“There’s a super wide variety, from people who do custom metal art to woodworking, to [catering] that serves breakfast and lunch,” Baldwin said. “We have little mom and pop people who craft in their basements to people who actually run local businesses.”

Baldwin said she and her sister Shandy Renee love when vendors go all out to decorate their booths. In order to encourage vendors to be festive, they hold an ugly Christmas sweater competition every year. This year’s winner received a free space at next year’s event.

The fair’s youngest vendor and winner of last year’s sweater competition, 8-year-old Jordan Lusby, sold crafts she made with her mom. She said her favorite product to make was the colorful slime sold in little plastic tubs.

Baldwin said she and Renee started the bazaar six years ago when they saw a need for a local craft fair, especially around Christmas time.

“We just had our fingers crossed the first year that we would have enough vendors willing to join us,” Baldwin said.

That fear quickly dissolved when high demand for booth space forced Baldwin and Renee to make a waitlist — a scenario that’s continued every year since, Baldwin said.

About 40 booths participated in this year’s bazaar, Baldwin said. Last year she and Renee accepted more vendors but had to spread the fair into two buildings. They decided to keep the bazaar in one building this year to keep all booths more central.

Baldwin said her favorite thing about the fair was getting to “adopt” a family for this holiday. She said she and Renee used part of the profits each year to give back to the community and offer a family in need a special Christmas.

Something else Baldwin said she enjoyed about the fair was collecting food donations at the entrance for the local food bank.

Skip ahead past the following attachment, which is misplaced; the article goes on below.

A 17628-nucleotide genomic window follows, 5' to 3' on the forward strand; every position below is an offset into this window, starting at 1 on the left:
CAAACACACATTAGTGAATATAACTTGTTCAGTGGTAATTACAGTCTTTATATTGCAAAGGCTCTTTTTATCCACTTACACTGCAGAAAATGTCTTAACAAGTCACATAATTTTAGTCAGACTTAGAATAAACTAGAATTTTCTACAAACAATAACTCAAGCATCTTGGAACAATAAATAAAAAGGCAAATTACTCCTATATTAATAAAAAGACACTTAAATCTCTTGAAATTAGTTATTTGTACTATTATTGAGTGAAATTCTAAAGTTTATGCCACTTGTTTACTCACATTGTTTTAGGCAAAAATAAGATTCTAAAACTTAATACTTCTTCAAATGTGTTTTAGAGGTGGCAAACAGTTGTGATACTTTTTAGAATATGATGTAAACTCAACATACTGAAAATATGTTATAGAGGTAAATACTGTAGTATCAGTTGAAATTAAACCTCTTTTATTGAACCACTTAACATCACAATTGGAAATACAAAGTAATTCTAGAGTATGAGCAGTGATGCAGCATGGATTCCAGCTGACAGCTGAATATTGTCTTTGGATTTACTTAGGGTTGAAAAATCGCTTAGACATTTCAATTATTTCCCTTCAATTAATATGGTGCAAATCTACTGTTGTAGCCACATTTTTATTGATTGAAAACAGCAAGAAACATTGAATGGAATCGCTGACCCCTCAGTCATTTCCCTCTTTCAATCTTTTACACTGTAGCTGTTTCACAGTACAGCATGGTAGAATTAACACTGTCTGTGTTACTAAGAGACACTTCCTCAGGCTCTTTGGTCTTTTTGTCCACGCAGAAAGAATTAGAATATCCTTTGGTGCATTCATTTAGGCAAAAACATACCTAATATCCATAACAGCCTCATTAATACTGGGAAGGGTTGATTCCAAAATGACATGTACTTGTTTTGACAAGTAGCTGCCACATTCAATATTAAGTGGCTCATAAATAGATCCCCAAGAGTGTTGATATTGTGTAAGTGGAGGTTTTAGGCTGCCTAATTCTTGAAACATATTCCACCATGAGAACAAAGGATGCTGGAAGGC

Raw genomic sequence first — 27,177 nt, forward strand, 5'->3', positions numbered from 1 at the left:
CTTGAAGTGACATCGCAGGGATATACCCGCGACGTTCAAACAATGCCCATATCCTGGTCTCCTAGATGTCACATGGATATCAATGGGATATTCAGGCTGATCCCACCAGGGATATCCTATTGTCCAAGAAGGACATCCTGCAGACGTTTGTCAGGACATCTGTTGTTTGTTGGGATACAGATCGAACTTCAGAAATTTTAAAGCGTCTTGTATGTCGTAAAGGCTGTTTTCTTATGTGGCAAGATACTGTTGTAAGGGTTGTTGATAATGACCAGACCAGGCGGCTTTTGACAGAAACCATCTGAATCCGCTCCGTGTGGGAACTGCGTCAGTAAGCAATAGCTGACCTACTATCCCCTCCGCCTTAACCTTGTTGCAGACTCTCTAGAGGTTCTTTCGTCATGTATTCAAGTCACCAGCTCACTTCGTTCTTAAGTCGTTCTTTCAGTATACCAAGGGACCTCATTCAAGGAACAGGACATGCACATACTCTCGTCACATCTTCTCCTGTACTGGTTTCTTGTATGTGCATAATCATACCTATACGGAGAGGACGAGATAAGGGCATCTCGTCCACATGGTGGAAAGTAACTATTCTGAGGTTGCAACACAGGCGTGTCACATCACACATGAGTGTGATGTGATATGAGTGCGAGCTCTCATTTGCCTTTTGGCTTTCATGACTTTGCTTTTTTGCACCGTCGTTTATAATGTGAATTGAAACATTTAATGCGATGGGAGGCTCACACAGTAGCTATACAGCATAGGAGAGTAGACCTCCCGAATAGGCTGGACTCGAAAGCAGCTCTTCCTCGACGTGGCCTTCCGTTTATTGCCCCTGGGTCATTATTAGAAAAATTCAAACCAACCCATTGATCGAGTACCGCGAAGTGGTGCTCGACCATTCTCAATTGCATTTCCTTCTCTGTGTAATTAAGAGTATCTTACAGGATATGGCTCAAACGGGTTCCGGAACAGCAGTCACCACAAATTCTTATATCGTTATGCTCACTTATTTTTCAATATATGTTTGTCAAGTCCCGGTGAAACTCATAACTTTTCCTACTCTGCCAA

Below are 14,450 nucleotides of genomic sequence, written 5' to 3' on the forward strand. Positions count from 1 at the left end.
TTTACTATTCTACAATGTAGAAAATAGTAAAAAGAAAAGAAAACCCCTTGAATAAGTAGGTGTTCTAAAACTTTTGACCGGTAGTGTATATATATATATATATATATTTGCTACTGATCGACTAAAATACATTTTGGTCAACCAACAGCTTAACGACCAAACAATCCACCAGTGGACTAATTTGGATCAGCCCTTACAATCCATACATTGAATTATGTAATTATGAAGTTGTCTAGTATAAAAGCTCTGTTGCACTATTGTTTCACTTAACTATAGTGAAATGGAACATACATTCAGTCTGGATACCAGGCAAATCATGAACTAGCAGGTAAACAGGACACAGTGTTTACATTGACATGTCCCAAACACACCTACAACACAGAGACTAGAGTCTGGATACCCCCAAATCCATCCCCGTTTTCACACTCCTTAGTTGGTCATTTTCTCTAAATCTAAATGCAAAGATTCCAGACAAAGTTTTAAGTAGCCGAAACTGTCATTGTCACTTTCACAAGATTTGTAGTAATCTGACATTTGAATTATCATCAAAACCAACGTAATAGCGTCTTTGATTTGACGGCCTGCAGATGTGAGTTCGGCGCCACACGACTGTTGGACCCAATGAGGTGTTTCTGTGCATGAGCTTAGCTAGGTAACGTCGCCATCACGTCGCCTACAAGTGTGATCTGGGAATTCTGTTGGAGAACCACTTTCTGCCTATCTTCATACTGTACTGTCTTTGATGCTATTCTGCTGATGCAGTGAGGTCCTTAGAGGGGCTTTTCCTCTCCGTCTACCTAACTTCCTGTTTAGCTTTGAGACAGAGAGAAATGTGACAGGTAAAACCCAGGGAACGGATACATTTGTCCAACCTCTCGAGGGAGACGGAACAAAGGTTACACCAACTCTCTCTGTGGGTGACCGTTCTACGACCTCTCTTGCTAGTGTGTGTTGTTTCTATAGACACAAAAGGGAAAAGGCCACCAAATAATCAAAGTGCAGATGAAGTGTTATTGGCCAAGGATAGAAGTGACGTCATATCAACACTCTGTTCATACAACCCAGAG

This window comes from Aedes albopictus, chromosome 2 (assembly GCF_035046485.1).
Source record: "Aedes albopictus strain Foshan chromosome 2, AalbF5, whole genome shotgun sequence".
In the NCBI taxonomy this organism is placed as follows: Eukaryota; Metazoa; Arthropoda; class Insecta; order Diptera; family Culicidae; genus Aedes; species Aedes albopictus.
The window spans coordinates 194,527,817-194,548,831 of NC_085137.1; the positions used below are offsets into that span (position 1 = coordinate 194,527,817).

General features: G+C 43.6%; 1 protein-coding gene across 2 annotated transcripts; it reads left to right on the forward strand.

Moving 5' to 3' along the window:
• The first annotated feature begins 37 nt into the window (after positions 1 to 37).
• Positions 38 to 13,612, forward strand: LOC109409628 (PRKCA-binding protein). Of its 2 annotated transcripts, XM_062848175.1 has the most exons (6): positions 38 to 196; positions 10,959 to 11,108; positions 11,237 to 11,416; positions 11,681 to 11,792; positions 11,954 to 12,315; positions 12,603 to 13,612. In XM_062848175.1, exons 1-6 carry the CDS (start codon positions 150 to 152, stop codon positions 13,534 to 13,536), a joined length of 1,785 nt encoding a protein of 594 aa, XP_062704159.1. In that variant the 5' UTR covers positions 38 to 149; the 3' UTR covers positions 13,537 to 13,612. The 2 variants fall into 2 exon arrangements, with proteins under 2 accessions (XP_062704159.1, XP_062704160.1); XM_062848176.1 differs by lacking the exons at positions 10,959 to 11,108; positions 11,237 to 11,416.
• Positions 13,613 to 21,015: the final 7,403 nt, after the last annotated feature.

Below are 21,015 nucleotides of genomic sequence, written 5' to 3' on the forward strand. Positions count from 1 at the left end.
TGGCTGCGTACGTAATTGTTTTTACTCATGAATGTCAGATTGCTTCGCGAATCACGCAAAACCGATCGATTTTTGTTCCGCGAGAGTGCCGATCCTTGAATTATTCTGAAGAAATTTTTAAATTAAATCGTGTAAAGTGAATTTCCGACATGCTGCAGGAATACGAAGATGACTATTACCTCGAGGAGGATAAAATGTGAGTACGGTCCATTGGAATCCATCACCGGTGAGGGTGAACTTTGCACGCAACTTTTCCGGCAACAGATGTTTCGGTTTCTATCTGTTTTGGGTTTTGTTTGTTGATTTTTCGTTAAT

Baldwin said she wouldn’t ever oversee a booth herself.

“Honestly, every year I have these big Pinterest streams about things I’m going to make,” Baldwin said, “and then I’m quickly reminded that I’m way better at shopping [for them] than making them.”

About the Writer
HALLE LONG, Evergreen reporter

Halle Long is a freshmen multimedia journalism and Chinese major from the Tri-Cities. She describes herself as a bookworm who loves learning new languages....

Leave a Comment

Comments are closed.

Navigate Left
  • Holiday bazaar hosts town business booths

    Columns

    Letter from the Life editor: Goodbye to Life, hello to new responsibilities

  • Holiday bazaar hosts town business booths

    Columns

    Start volunteering this holiday season

  • Holiday bazaar hosts town business booths

    Columns

    Student chef teaches his culture, experiences

  • Holiday bazaar hosts town business booths

    Columns

    Food hall offers fresh concept

  • Holiday bazaar hosts town business booths

    Community

    Cuisine brings ‘a little introduction’ to Puerto Rico

  • Holiday bazaar hosts town business booths

    Community

    Buddhism club hopes to bring meaning to members’ lives

  • Community

    Moscow Winter Carnival to include tree lighting, parade

  • Holiday bazaar hosts town business booths

    Columns

    Make your friends, family smile with $15 or less

  • Holiday bazaar hosts town business booths

    Community

    Taproom throws itself a birthday party

  • Holiday bazaar hosts town business booths

    Community

    Dinner gives students harsh look at poverty

Navigate Right

Hang on for a minute...we're trying to find some more stories you might like.


Email This Story






The student voice of Washington State University since 1895
Holiday bazaar hosts town business booths